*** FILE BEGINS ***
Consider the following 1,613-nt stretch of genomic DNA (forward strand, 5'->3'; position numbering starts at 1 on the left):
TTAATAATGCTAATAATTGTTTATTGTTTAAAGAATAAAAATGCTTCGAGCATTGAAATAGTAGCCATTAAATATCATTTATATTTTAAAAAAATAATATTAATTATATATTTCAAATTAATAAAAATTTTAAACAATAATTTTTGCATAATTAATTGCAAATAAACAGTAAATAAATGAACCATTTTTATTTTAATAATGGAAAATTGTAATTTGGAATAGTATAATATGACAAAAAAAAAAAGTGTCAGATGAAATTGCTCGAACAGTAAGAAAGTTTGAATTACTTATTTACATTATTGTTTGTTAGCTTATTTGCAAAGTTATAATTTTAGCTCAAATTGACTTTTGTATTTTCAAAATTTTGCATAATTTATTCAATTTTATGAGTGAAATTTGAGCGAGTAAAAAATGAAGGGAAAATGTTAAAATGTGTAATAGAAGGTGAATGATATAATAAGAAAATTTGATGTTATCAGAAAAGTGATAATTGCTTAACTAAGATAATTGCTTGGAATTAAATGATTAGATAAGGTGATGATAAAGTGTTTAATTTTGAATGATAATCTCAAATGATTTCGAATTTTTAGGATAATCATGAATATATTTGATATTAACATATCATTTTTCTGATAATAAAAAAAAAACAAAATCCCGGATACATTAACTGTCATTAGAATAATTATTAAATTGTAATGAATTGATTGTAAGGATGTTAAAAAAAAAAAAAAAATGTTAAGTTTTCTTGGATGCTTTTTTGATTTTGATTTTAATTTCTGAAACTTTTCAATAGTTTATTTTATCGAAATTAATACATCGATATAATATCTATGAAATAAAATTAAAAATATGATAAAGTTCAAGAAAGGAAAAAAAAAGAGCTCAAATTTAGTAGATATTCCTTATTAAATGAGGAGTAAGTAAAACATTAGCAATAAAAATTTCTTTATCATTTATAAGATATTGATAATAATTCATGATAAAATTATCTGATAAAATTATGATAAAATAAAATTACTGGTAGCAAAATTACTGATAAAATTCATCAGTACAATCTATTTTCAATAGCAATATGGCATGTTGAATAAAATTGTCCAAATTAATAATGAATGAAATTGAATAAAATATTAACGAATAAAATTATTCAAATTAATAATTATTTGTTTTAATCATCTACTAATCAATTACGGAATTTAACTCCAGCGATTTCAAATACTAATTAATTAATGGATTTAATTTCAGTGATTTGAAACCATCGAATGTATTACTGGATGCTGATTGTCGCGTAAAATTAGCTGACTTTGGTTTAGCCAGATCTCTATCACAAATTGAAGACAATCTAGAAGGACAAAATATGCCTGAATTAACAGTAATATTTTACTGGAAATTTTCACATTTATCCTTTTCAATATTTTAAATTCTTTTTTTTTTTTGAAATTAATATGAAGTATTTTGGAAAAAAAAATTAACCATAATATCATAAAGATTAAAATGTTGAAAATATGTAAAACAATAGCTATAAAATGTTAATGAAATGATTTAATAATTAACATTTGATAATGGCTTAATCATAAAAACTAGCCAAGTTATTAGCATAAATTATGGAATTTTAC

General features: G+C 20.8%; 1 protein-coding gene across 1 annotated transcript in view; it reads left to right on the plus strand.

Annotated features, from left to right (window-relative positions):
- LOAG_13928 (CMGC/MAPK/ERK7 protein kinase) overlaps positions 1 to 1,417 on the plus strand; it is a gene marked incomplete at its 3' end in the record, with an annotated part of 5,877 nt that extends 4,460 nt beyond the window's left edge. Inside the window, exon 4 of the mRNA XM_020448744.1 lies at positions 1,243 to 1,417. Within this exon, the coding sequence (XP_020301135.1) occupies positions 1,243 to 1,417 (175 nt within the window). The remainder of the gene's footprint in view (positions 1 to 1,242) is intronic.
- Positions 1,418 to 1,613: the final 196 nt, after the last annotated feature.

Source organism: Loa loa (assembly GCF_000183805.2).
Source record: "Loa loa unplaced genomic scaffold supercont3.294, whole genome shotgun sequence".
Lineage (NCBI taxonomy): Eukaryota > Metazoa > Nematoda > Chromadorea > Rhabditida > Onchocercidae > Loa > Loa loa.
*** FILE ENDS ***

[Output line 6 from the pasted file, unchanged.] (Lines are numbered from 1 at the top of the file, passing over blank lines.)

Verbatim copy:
- Positions 1,418 to 1,613: the final 196 nt, after the last annotated feature.